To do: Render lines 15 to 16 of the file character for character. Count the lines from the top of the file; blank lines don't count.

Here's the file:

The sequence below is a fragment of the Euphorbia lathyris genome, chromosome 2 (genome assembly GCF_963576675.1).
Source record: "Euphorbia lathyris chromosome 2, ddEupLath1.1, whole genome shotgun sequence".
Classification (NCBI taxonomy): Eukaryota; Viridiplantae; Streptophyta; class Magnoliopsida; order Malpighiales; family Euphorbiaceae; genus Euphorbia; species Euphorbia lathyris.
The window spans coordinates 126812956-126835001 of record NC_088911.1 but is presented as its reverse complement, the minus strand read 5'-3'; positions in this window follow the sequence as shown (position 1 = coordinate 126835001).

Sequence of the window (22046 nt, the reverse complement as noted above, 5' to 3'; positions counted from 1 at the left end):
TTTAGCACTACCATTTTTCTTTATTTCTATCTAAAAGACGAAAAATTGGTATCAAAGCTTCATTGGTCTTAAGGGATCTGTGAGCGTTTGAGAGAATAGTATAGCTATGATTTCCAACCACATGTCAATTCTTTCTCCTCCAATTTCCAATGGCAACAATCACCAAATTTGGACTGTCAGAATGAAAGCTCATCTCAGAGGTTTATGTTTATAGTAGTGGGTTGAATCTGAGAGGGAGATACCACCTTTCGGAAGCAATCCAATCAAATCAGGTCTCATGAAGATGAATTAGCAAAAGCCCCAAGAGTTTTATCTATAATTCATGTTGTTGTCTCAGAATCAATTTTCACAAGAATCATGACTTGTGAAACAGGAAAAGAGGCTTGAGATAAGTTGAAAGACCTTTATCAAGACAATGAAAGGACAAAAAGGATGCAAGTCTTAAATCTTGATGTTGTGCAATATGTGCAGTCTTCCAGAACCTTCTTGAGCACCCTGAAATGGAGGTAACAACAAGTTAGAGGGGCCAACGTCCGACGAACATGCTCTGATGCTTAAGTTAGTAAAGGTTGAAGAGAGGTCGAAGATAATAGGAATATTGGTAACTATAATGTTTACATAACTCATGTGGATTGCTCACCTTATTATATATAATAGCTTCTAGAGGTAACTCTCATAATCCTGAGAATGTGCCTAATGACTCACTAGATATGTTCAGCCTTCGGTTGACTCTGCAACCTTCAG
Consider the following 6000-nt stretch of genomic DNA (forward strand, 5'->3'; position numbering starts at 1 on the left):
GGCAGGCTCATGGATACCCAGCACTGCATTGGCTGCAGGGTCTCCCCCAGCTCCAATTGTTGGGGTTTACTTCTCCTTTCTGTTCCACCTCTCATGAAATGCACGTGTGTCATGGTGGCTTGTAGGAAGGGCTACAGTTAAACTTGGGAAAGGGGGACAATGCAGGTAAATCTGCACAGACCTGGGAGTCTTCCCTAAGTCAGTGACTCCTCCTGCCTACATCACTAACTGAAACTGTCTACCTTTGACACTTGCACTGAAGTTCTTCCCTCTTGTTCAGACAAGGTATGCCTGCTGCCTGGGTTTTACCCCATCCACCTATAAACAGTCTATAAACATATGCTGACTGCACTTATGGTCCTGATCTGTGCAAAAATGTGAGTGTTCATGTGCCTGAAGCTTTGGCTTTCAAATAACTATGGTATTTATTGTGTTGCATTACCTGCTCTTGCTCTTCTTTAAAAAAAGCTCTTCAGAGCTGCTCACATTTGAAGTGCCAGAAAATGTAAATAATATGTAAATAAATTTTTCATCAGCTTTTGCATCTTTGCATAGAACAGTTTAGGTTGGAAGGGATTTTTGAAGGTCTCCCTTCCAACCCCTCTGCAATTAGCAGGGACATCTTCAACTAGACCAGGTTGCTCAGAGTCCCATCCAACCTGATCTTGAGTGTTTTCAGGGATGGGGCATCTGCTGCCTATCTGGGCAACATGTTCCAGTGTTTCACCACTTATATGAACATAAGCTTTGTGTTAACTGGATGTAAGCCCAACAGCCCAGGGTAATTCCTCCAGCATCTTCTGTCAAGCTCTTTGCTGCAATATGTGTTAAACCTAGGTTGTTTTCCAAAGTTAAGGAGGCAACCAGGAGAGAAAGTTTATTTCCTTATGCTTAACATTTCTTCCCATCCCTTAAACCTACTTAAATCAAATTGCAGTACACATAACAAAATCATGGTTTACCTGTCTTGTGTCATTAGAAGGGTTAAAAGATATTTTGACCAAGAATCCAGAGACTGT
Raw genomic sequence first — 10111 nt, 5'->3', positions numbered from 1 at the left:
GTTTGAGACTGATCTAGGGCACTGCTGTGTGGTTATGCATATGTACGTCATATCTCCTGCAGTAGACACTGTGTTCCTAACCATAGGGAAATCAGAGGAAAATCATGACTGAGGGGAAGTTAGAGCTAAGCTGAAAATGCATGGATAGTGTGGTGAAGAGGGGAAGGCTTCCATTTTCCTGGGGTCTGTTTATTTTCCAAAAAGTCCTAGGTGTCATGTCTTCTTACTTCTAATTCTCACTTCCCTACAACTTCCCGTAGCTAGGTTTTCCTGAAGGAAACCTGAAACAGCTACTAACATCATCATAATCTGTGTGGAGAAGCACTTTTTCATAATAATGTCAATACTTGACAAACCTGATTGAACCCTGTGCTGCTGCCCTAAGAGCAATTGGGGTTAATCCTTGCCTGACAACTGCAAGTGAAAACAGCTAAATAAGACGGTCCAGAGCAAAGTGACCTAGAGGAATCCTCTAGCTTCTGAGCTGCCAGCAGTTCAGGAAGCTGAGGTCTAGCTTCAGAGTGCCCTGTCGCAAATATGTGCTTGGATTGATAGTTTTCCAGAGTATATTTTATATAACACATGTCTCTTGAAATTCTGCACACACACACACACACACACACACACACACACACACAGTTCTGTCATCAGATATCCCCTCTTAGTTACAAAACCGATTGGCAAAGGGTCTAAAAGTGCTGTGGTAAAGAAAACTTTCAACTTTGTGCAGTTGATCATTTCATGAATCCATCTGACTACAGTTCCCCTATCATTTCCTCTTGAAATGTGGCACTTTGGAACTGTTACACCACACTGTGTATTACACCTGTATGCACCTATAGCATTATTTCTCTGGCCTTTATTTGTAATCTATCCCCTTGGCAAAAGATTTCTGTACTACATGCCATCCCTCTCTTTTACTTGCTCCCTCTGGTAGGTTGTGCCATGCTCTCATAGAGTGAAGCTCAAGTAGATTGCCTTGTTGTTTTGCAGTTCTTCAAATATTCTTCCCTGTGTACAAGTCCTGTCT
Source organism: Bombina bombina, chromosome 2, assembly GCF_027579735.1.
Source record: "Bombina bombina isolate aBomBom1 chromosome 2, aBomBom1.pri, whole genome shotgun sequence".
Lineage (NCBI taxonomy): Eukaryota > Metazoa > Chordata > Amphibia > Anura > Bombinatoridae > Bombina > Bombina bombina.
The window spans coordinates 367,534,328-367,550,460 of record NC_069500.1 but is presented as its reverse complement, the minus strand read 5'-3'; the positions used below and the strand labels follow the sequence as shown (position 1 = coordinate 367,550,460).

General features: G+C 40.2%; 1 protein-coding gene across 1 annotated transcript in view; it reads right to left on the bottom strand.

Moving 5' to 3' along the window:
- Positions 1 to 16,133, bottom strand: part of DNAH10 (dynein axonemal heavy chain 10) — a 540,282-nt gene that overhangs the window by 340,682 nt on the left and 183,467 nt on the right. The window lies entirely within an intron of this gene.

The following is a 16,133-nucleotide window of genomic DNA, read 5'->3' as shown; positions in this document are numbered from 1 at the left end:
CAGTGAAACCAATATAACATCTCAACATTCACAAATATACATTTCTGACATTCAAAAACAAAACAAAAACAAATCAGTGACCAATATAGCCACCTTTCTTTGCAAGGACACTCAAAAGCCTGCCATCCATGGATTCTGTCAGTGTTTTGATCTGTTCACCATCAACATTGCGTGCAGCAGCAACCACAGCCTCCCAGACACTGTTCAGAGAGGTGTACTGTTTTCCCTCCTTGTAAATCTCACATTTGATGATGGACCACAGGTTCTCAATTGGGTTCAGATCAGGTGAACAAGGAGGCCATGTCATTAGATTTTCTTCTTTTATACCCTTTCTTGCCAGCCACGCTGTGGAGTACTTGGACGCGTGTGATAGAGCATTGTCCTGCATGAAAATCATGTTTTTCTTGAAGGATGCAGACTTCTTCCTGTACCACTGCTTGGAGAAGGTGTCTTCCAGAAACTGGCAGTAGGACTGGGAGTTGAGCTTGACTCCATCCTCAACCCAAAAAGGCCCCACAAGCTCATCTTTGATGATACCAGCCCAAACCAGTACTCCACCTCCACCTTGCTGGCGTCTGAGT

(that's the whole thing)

General features: G+C 40.2%; 1 protein-coding gene across 1 annotated transcript in view; it reads right to left on the bottom strand.

Moving 5' to 3' along the window: